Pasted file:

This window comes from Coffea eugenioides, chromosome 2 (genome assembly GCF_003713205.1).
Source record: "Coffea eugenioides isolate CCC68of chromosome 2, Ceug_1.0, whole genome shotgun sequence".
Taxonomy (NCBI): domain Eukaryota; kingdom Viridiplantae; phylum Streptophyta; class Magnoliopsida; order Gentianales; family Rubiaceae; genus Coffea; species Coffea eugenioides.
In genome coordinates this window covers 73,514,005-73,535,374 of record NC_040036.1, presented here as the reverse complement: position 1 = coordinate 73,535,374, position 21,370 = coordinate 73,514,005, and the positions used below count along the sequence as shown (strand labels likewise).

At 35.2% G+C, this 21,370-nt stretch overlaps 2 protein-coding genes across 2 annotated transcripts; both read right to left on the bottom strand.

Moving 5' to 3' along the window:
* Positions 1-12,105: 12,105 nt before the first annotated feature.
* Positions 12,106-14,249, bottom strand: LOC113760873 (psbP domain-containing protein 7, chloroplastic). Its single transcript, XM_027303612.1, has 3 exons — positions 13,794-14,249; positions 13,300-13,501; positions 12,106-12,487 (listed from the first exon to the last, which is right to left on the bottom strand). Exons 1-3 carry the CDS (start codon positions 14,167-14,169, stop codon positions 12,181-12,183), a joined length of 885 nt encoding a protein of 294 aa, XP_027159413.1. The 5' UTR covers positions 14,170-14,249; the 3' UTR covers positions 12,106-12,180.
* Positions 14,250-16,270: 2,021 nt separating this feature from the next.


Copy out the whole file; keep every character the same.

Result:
This window comes from Coffea eugenioides, chromosome 2 (genome assembly GCF_003713205.1).
Source record: "Coffea eugenioides isolate CCC68of chromosome 2, Ceug_1.0, whole genome shotgun sequence".
Taxonomy (NCBI): domain Eukaryota; kingdom Viridiplantae; phylum Streptophyta; class Magnoliopsida; order Gentianales; family Rubiaceae; genus Coffea; species Coffea eugenioides.
In genome coordinates this window covers 73,514,005-73,535,374 of record NC_040036.1, presented here as the reverse complement: position 1 = coordinate 73,535,374, position 21,370 = coordinate 73,514,005, and the positions used below count along the sequence as shown (strand labels likewise).

At 35.2% G+C, this 21,370-nt stretch overlaps 2 protein-coding genes across 2 annotated transcripts; both read right to left on the bottom strand.

Moving 5' to 3' along the window:
* Positions 1-12,105: 12,105 nt before the first annotated feature.
* Positions 12,106-14,249, bottom strand: LOC113760873 (psbP domain-containing protein 7, chloroplastic). Its single transcript, XM_027303612.1, has 3 exons — positions 13,794-14,249; positions 13,300-13,501; positions 12,106-12,487 (listed from the first exon to the last, which is right to left on the bottom strand). Exons 1-3 carry the CDS (start codon positions 14,167-14,169, stop codon positions 12,181-12,183), a joined length of 885 nt encoding a protein of 294 aa, XP_027159413.1. The 5' UTR covers positions 14,170-14,249; the 3' UTR covers positions 12,106-12,180.
* Positions 14,250-16,270: 2,021 nt separating this feature from the next.